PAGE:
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Customer-oriented firms that value environmental management practices and adopt them as part of their strategic marketing are fast becoming known as environmental leaders, according to a global research report.
The new study from Hubert Gatignon, an emeritus professor of marketing, and the Claude Janssen chaired professor of business administration and emeritus at INSEAD, found the extent of a firm’s environmental management practices depends on how customer oriented it is.
“It’s clear from this research that customer satisfaction is an important driver of the implementation of environmental management practices. Firms need to integrate environmental issues into their strategic marketing and environmental management practices into their operations,” Gatignon said.
The report, Customer orientation and organisational innovation: The case of environmental management practices, shows customer-oriented firms gather more critical market information, recognise new customer opportunities and satisfy customers by delivering the demanded products or services.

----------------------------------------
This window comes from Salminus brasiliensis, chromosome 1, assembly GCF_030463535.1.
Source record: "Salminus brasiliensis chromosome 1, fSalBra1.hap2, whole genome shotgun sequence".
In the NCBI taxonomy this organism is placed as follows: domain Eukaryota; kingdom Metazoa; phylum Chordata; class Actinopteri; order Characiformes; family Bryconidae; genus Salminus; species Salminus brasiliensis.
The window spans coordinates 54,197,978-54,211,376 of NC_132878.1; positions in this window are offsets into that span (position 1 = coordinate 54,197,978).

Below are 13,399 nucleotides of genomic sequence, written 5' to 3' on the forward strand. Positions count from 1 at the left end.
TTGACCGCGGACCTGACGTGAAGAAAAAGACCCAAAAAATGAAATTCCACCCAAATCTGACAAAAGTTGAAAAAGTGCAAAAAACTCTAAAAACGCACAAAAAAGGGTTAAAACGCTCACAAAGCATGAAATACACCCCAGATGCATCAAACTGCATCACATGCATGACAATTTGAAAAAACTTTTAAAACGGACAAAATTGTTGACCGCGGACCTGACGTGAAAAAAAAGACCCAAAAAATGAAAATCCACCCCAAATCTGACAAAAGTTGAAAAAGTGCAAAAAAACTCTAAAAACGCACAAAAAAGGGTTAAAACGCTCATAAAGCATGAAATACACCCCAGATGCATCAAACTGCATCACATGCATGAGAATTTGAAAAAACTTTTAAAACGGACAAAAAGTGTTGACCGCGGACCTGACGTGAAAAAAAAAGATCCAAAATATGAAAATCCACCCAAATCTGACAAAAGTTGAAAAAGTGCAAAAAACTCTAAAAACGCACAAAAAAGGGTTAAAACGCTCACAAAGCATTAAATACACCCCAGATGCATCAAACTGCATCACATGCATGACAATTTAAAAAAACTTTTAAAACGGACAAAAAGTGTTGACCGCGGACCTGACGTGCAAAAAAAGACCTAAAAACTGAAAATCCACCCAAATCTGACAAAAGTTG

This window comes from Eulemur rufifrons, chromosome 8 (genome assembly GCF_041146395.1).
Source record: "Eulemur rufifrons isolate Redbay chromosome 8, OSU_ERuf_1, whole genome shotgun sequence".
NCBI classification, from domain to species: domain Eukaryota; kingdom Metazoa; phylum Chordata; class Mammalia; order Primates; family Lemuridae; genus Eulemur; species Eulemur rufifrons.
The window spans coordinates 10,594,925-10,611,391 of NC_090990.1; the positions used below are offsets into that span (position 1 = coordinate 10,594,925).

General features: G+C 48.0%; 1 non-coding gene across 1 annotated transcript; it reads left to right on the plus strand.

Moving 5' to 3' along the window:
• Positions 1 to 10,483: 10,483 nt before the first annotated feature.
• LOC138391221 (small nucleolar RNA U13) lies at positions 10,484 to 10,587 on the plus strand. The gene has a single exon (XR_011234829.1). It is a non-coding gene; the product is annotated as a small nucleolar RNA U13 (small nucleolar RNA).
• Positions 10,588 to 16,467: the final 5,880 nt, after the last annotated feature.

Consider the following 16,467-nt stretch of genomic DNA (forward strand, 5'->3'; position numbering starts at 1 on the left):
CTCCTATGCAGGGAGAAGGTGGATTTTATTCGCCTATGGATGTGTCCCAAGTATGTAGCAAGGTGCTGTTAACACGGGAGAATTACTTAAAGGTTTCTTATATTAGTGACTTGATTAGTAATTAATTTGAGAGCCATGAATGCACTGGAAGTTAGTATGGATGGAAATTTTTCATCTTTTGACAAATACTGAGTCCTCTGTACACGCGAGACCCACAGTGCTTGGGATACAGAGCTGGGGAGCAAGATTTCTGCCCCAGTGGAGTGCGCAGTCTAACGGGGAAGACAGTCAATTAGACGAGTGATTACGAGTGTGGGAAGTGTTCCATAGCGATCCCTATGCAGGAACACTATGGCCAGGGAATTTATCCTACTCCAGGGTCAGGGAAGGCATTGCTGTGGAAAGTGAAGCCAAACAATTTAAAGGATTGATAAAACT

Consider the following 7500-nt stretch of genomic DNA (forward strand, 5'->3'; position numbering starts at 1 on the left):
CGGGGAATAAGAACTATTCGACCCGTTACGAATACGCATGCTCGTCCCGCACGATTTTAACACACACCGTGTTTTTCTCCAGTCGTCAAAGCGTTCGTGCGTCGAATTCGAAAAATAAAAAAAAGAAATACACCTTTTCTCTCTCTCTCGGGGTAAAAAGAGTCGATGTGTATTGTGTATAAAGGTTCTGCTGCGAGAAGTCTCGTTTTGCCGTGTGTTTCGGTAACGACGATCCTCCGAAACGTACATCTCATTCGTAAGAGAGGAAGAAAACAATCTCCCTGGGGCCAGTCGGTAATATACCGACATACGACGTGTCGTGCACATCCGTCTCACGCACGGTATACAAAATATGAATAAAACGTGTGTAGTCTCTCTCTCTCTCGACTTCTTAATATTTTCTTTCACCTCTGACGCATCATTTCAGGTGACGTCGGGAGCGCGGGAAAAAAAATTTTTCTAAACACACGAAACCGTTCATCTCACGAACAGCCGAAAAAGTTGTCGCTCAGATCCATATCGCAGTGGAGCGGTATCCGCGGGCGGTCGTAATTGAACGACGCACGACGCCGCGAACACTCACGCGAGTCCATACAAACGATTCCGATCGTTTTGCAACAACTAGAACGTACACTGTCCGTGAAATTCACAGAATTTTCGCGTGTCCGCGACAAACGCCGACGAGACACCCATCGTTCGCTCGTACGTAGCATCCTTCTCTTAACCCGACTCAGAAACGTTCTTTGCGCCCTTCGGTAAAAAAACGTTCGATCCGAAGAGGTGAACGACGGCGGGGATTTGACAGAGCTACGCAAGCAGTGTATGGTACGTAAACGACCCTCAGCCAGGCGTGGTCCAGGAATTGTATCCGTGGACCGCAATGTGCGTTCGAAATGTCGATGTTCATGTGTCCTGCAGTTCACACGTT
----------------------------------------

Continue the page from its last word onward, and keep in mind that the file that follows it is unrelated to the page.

“Customer orientation not only contributes to the firm’s environmental performance but also the development of long-term relationships and a firm’s capacity to innovate,” Gatignon said.
In a large-scale survey of 4324 French companies with 10 or more employees, Gatignon measured customer orientation by examining the company’s commitment to quality standards, such as ISO9000, whether the firms had information-gathering systems in place to capture customer data and translate it into action and the firm's’ commitment to after-sale service.
In his paper, Gatignon found the higher the firms scored on these dimensions, the higher the likelihood that they adopted environmental management practices, such as procedures to identify and measure environmental impacts by preparing environmental audits, setting environmental performance goals and obtaining ISO14001 environmental certification.
Whether firms were responsive to customers or not did not have a significant impact on their environmental management practices. According to Gatignon, a focus on only resolving current customer claims makes firms miss the needs of new customers, making them less innovative. The dimensions that mattered most were the firm’s values and its information-gathering capabilities, the report noted.
The firms surveyed spanned several sectors, such as food, consumer goods, cars and equipment and transport. Construction and intermediate goods and energy were most sensitive to the adoption of environmental management practices.